By Barry Rascovar
Through no fault of his own, Maryland Gov. Larry Hogan’s slimmed-down, $43.5 billion budget could implode at any moment, depending on actions in Washington by President Trump and a Republican-controlled Congress intent on slashing federal domestic spending.
Just one example: Trump wants immediate repeal of the Affordable Care Act – the hated Obamacare he pilloried in the campaign. Tea party Republicans in Congress are marching rapidly down that same path.
It sounds wonderful to Trump’s followers and foes of the ACA.
But the loss of ACA funds would blow an immediate $1.26 billion hole in Hogan’s balanced budget – and would add up to a stunning $7.7 billion loss for Maryland over the next five years.
That’s just the tip of Maryland’s deficit iceberg if Trump and his Republican majority on the Hill start chopping with their budget axes.
Losing ACA funds would cost Maryland $100 million in savings from drug rebates that Hogan is counting on in his budget, $62 million in child health matching money, $16 million for home care and $225 million in federal support that subsidizes health insurance for 60,000 moderate- or low-income Marylanders.
Then there’s Trump’s federal job freeze, with Virginia and Maryland most at risk of seeing large declines in its federal workforce.
Think what it would mean for the Free State’s economy – and tax collections – if Trump and Congress slash the workforce at the Centers for Medicare and Medicaid Services, the Social Security Administration, the Food and Drug Administration and the National Institutes of Health – all centered in Maryland.
There’s nothing in Hogan’s budget to cushion the state from a Trumpian-sized downsizing of the federal government. Instead, his fiscal blueprint ignores that approaching whirlwind and focuses instead on ratcheting down spending without destroying existing social programs.
Clearly, the governor is trying to make it past the next election using smart spending hold-downs and a hoped-for upward bump in revenue collections.
He certainly wasn’t considering the anti-spending mood in Washington or the state’s precarious long-term budget outlook. Hogan just wants to get through 2018.
But legislative budget analysists noted last week there are very large deficits looming that Hogan hasn’t addressed.
Those potential pools of red ink leave “the state vulnerable to expected federal cost containment actions” that include personnel cuts, greatly reduced agency budgets and repeal of the ACA without a viable replacement.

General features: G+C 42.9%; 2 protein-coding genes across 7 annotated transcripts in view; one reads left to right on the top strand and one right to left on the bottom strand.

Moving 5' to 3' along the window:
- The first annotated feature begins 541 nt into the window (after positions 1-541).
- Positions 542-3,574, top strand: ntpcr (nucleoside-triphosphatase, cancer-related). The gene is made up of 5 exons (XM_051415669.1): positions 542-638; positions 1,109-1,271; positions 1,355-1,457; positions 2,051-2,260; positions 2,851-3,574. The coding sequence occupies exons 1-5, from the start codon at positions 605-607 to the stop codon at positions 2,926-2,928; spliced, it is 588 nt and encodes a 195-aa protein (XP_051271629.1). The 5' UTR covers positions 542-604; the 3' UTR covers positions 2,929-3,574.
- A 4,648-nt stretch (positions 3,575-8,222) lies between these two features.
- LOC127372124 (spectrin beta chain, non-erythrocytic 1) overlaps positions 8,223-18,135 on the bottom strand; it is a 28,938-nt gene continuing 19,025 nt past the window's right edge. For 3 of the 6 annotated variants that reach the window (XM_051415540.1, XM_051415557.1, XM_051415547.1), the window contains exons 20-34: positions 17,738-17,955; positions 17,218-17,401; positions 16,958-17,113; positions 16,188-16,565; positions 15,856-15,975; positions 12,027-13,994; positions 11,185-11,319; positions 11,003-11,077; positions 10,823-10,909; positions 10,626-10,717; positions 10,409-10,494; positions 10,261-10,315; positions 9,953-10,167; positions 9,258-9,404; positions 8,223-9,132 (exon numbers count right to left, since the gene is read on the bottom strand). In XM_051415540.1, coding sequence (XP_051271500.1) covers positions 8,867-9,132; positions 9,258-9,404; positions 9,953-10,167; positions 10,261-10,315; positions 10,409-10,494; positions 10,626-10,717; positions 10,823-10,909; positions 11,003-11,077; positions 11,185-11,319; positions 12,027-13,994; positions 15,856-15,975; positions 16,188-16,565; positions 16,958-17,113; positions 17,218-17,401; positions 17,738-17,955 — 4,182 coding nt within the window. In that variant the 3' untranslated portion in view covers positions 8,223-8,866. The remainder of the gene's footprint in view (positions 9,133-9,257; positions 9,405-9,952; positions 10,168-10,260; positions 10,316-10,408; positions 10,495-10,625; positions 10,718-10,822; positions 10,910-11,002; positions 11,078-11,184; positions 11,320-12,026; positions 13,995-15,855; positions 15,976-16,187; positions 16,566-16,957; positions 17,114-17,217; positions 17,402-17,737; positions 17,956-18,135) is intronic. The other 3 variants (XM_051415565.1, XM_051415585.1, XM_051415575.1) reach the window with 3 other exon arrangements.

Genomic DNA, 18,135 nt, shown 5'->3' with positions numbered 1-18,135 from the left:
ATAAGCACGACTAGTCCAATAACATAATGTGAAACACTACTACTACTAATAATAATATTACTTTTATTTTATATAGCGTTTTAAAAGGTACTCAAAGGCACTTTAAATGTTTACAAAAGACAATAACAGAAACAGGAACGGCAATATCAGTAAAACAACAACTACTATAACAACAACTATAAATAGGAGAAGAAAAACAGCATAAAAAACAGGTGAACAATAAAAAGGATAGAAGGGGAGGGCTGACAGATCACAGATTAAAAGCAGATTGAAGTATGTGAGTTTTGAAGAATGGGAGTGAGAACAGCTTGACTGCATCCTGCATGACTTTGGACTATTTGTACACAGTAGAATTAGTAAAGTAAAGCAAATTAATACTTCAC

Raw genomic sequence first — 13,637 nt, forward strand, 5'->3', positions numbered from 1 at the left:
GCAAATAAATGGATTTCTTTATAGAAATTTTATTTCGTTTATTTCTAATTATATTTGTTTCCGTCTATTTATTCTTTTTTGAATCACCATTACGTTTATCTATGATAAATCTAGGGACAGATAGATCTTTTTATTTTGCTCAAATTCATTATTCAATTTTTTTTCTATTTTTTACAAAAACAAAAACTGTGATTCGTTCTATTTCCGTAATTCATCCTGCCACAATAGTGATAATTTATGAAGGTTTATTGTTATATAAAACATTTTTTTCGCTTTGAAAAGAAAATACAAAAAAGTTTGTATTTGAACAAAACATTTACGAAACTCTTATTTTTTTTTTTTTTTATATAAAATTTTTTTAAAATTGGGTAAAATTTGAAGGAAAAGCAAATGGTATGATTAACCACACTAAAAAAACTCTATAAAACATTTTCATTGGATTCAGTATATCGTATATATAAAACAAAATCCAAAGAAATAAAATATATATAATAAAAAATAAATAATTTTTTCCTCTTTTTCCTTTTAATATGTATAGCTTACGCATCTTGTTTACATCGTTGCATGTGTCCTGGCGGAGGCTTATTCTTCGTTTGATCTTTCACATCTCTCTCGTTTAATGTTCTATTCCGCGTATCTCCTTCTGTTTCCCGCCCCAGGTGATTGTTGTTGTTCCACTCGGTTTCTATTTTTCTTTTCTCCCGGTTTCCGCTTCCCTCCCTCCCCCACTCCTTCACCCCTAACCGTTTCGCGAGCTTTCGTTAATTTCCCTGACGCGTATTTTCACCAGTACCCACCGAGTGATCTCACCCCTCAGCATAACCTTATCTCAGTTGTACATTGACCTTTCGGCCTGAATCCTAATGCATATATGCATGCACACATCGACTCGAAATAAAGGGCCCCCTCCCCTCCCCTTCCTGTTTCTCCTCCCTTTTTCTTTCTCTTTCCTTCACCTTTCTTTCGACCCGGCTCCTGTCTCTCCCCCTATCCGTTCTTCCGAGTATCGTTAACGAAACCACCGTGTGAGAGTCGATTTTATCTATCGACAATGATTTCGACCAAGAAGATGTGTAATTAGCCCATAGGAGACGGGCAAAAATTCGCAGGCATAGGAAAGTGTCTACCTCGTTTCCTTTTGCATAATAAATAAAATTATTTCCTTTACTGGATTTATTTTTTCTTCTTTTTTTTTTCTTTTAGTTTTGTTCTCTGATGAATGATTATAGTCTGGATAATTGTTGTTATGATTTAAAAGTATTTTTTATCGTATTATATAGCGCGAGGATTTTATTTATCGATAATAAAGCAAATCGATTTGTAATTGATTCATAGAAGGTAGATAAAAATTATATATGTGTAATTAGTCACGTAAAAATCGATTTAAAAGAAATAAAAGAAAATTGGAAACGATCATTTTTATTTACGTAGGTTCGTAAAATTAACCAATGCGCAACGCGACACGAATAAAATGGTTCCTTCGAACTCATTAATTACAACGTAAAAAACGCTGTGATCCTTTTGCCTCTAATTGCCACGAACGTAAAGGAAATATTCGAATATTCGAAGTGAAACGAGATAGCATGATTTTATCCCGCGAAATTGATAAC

As it stands, Hogan’s budget could run into big trouble with Maryland’s Medicaid program this coming fiscal year. Legislative analysts politely wrote that the governor’s budget “contains optimistic assumptions” about slower Medicaid enrollment and the state’s ability to recoup drug rebates from pharmaceutical companies.
If Hogan’s numbers are wrong, his Medicaid allocation could be in deficit territory by hundreds of millions of dollars.
Some of the governor’s budget-balancing tricks aren’t likely to work, either.
For instance, he figures he can save nearly $100 million if the legislature repeals spending mandates lawmakers approved last year. Don’t count on Democratic lawmakers giving the Republican governor what he wants.
Additionally, Hogan wants to increase the budget deficit in future years by handing out tax cuts to military retirees, police and firefighters, tax savings to those with student loans, and tax breaks to small business owners offering sick leave to workers.
The cost? $106 million in the first year and $488 million over the next five years.
Hogan says he wiped out the state’s structural deficit with this budget – but only because he grabbed $170 million from the state’s Rainy Day Fund.
Even worse, analysts say Hogan’s financial plan does little to prevent a widening structural deficit in future years, growing to $432 million a year from now and $1.2 billion four years later – and that doesn’t even take into account the worsening fiscal situation if Obamacare is repealed.
The Department of Legislative Services also points to deeply troubling trends in the Maryland Department of Transportation’s six-year capital spending plan. MDOT can’t build all the projects it is promising due to a tightening revenue picture.
Maryland’s gas tax receipts are far less than expected, debt service costs are rising and MDOT operating expenses are galloping ahead of projections.
On top of that, Hogan has set aside $747 million in MDOT cash to greatly increase highway-construction aid to Maryland counties. That move would require a sharp cutback in bonds issued by MDOT, which means reducing the number of promised transportation projects over the next six years.
MDOT’s growing budget hole
All told, MDOT is $1.7 billion short of the money it needs to complete projects on its list. Moreover, analysts say the department is underestimating its own operating expenses by $585 million in future years.
There could be tough questioning and resistance to Hogan’s transportation program when his minions try to explain this disturbing situation to the General Assembly’s budget panels.
Yet the MDOT quagmire could rapidly become a secondary concern if the White House and Congress go on a budget-cutting rampage this spring, creating “carnage” in state capitals.
On its own, Hogan’s budget appears to be a sensible, Republican-styled attempt to slowly diminish spending in ways that begin to align appropriations with the state’s annual revenue flow.
He resorts to a number of gimmicks to balance this year’s fiscal package, but what governor doesn’t?
There are almost certain to be fireworks over Hogan’s more questionable budget proposals in the next few months—especially if the man in the White House turns off much of Maryland’s fiscal pipeline from Washington.